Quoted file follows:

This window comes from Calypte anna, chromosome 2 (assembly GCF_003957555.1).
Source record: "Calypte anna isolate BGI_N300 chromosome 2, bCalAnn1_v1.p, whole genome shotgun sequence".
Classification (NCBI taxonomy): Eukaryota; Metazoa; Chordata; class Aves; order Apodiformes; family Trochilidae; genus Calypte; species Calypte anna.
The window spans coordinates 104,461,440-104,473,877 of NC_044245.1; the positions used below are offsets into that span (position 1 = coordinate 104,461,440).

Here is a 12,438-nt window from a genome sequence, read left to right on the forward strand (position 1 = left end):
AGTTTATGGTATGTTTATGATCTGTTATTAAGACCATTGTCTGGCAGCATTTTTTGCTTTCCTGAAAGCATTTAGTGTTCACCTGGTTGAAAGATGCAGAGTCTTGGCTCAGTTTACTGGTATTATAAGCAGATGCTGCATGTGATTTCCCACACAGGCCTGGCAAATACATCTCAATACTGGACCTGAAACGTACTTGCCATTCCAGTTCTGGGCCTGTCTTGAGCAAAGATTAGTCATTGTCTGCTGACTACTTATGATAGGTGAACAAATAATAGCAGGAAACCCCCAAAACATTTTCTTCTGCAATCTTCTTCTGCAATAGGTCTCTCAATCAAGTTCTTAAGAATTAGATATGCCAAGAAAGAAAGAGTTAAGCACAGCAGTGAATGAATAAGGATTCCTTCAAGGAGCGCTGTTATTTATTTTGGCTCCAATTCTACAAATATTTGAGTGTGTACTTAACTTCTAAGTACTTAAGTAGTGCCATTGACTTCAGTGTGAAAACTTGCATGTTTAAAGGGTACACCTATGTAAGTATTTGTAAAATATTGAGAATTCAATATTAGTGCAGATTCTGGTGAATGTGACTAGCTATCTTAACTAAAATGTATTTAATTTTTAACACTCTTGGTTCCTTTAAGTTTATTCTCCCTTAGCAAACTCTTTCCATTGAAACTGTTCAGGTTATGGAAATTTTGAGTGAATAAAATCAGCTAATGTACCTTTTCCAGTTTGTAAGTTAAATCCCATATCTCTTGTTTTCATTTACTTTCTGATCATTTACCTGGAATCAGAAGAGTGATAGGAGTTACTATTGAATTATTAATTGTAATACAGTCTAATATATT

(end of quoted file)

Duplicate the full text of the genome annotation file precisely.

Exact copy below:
This window comes from Calypte anna, chromosome 2 (assembly GCF_003957555.1).
Source record: "Calypte anna isolate BGI_N300 chromosome 2, bCalAnn1_v1.p, whole genome shotgun sequence".
Classification (NCBI taxonomy): Eukaryota; Metazoa; Chordata; class Aves; order Apodiformes; family Trochilidae; genus Calypte; species Calypte anna.
The window spans coordinates 104,461,440-104,473,877 of NC_044245.1; the positions used below are offsets into that span (position 1 = coordinate 104,461,440).

Here is a 12,438-nt window from a genome sequence, read left to right on the forward strand (position 1 = left end):
AGTTTATGGTATGTTTATGATCTGTTATTAAGACCATTGTCTGGCAGCATTTTTTGCTTTCCTGAAAGCATTTAGTGTTCACCTGGTTGAAAGATGCAGAGTCTTGGCTCAGTTTACTGGTATTATAAGCAGATGCTGCATGTGATTTCCCACACAGGCCTGGCAAATACATCTCAATACTGGACCTGAAACGTACTTGCCATTCCAGTTCTGGGCCTGTCTTGAGCAAAGATTAGTCATTGTCTGCTGACTACTTATGATAGGTGAACAAATAATAGCAGGAAACCCCCAAAACATTTTCTTCTGCAATCTTCTTCTGCAATAGGTCTCTCAATCAAGTTCTTAAGAATTAGATATGCCAAGAAAGAAAGAGTTAAGCACAGCAGTGAATGAATAAGGATTCCTTCAAGGAGCGCTGTTATTTATTTTGGCTCCAATTCTACAAATATTTGAGTGTGTACTTAACTTCTAAGTACTTAAGTAGTGCCATTGACTTCAGTGTGAAAACTTGCATGTTTAAAGGGTACACCTATGTAAGTATTTGTAAAATATTGAGAATTCAATATTAGTGCAGATTCTGGTGAATGTGACTAGCTATCTTAACTAAAATGTATTTAATTTTTAACACTCTTGGTTCCTTTAAGTTTATTCTCCCTTAGCAAACTCTTTCCATTGAAACTGTTCAGGTTATGGAAATTTTGAGTGAATAAAATCAGCTAATGTACCTTTTCCAGTTTGTAAGTTAAATCCCATATCTCTTGTTTTCATTTACTTTCTGATCATTTACCTGGAATCAGAAGAGTGATAGGAGTTACTATTGAATTATTAATTGTAATACAGTCTAATATATT